Modesty and philanthropy go hand in hand for men of the Wood River Valley. So even though readers made it clear during a Mountain Express call for nominations who they thought should be recognized as the 2011 Valley Man, it wasn't quite as easy to get the men on board.
All the candidates said they were humbled and surprised by the honor—so humbled that more than one man declined, saying they simply didn't want to be put on a pedestal.
Still, the valley has spoken and thrust these men into the spotlight, and the top five nominees reluctantly agreed to be considered for the title of "Valley Man."
Here are the contenders, in alphabetical order:
The owner of Zou 75 restaurant, founder of the Share Your Heart Ball and one of the primary fundraisers for Camp Rainbow Gold admits that it's often difficult to juggle his involvement.
"There's no balance," he said with a laugh. "It takes a lot of personal time and sacrifice, but the payoff is well, well worth it."
Cronin and his wife, Kris, joined Camp Rainbow Gold 12 years ago and have since become the group's primary fundraisers. The couple has raised $5 million for the organization since 2002, much of it through the one-night gala, Share Your Heart Ball, which they created.
"I'm a cancer survivor myself, and I wanted the ability to give back," Cronin said of his involvement.
Cronin moved to the valley in 1995, and says he stays here because the community is so strong and supportive.
"It's the most generous place I've ever lived," he said.
One nominator called Evan Lawer "one heck of a guy," while others referred to him as civic-minded and representative of the outstanding young professionals in the valley. In addition to his full-time sales position at Western States Geothermal, Lawler is active in economic development organizations throughout the valley, including Sustain Blaine and the Ketchum Community Development Corp.
Lawler said his involvement is driven by a need to keep the valley's economy sustainable for the next generation.
"If young professionals are going to have a future in this community, we have to get something going," he said.
To balance his work for all three organizations with volunteering at the Ketchum Fire Department, Lawler said he relies on the flexibility of his employer and technology to make the best use of his time.
"It's always living off the smartphone and the iPad," he said.
By day, Brad Mitchell is an employee with the Sun Valley Streets Department. However, he his true passion is running, which led to his founding of Sun Valley Running, a local group that organizes and promotes valley races.
Mitchell said he's been a lifelong runner, but he began running competitively after his frist Alcoholics Anonymous meeting.
"It was a lifestyle change that I needed to make happen," he said, adding that he has essentially switched from one addiction to another. Now, he's dedicated to running and coaching others to follow in his footsteps.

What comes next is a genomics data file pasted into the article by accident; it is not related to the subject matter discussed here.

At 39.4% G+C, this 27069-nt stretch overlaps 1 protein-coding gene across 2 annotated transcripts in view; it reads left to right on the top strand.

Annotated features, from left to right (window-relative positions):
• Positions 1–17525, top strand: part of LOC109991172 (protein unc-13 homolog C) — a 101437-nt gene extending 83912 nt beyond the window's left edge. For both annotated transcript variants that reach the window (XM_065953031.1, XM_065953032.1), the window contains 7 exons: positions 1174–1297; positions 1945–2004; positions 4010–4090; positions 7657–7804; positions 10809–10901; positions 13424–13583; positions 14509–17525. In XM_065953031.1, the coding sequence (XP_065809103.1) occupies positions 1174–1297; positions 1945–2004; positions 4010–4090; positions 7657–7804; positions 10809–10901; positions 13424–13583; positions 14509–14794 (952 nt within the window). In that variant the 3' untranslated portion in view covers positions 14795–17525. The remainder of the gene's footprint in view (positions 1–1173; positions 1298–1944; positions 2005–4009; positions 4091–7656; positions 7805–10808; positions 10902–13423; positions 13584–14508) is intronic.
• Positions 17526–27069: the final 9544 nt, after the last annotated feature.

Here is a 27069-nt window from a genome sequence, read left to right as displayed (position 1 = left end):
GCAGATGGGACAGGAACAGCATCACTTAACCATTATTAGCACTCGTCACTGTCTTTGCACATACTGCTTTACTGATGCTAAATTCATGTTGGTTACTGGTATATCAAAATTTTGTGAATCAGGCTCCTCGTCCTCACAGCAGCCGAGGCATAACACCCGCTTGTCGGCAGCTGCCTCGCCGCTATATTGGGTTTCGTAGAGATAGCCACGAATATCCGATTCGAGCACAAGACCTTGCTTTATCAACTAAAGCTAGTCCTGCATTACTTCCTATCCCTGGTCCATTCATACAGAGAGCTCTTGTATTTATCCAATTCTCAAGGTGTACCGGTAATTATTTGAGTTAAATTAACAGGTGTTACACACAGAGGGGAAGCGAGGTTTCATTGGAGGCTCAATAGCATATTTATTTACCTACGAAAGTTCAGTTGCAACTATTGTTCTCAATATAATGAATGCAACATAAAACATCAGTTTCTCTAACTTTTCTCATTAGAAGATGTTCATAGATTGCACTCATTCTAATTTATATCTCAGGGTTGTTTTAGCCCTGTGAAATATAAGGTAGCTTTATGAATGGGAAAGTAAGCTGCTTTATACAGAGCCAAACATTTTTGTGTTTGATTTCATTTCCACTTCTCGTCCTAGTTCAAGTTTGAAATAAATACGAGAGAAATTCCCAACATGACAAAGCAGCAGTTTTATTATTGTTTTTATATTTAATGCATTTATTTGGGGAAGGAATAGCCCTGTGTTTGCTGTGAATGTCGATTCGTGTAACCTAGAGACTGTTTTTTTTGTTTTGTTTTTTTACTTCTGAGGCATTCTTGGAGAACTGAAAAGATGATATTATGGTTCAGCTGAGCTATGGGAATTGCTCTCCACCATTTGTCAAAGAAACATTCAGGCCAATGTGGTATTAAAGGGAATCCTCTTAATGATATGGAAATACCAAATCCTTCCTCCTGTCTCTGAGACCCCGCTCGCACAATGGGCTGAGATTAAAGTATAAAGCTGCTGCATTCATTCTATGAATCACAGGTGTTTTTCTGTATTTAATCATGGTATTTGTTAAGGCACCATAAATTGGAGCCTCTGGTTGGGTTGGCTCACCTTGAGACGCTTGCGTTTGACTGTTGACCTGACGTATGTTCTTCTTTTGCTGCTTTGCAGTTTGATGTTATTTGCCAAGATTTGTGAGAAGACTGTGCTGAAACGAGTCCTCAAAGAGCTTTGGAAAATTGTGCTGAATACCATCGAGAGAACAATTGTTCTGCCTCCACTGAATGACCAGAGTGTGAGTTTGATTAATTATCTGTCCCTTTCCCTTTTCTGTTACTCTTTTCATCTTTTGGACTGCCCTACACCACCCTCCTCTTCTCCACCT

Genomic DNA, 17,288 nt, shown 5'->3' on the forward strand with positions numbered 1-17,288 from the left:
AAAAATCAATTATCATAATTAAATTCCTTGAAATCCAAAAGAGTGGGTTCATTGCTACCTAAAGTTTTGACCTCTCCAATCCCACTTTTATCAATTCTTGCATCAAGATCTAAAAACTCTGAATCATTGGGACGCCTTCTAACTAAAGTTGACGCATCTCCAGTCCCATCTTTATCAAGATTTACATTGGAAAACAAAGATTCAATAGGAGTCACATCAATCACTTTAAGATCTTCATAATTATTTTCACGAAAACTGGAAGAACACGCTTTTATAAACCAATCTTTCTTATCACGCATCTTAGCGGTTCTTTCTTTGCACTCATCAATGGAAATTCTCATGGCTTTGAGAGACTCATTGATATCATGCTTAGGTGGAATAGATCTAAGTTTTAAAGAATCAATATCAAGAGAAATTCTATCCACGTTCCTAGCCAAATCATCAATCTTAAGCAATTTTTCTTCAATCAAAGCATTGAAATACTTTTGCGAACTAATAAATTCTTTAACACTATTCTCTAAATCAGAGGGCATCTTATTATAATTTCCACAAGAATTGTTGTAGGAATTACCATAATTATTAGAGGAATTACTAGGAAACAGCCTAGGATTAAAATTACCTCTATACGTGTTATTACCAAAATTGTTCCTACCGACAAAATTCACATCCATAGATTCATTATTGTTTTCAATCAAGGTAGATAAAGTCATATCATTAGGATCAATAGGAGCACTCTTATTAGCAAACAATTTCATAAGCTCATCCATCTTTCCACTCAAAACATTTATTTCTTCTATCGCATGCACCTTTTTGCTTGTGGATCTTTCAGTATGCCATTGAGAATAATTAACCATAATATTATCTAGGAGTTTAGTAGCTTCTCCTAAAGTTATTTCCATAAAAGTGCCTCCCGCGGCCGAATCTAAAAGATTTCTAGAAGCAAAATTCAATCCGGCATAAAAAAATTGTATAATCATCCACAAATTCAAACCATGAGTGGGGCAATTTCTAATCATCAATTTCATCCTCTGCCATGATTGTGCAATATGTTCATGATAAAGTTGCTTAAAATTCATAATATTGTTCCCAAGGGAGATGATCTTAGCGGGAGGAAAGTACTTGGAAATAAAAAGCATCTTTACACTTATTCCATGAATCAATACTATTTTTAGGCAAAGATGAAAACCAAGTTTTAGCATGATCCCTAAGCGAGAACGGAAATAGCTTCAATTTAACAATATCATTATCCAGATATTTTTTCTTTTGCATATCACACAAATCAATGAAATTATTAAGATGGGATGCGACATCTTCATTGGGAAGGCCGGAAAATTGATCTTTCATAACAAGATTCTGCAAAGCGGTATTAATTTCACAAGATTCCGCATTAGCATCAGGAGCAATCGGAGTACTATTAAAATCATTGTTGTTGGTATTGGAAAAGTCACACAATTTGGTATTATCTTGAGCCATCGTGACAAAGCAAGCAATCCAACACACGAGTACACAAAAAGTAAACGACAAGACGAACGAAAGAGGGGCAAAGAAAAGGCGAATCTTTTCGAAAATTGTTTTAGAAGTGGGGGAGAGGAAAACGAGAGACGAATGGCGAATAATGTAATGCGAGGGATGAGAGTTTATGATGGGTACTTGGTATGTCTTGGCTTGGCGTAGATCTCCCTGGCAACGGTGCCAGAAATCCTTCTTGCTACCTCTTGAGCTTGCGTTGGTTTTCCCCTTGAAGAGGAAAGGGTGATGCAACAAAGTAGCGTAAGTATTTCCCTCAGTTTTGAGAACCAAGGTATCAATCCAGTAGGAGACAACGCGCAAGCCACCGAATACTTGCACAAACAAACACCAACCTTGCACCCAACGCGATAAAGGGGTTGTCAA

"I'm passionate about my running and fitness in general, but mostly it's sharing that passion with others that I get to experience," he said.
Lauded as a "medical McGuyver" by his nominators, Dr. Keith Sivertson said he operates under the advice of an old mentor: "We'll figure out the right thing to do first, and then we'll figure out how to pay for it."
Sivertson said the motto came from Dr. Robert Heyssel, the late president of Johns Hopkins University Hospital. Sivertson served as the chairman of emergency medicine under Heyssel's presidency, and said he's never forgotten his mentor's advice.
"I've carried that throughout [my career]," he said.
Sivertson has been in the valley since 2000 as part of the St. Luke's transition team, but has wanted to live here since a visit during his second year of medical school in 1978.
"I decided that this was where I wanted to practice medicine," he said. "It's just taken me a long time to get here."
Nominators say John Sofro, a broker with John Alan Partners in Ketchum, is the consummate optimist when it comes to the future of Sun Valley, and his own words back that statement.
"There's no place like Sun Valley," he said, adding, "I've always had a great deal of love for the mountains. There's no question that Sun Valley is a very unique community in terms of the quality of the people, in terms of the quality of the lifestyle."
Sofro has been actively involved in the Wood River Economic Partnership, served as a board member of the Environmental Resource Center and worked on the former Ketchum Events Planning Committee.
"I am a firm believer that we all spend a lot of time talking about things we don't like," he said. "If we spent a little bit of time trying to change the things we don't like, we'd probably find less need to spend so much time talking about them."
Voting for the 2011 Valley Man opens today, May 6. Readers can vote by visiting mtexpress.com/man2011 until polling closes at 5 p.m. on Wednesday, May 18
Katherine Wutz: email@example.com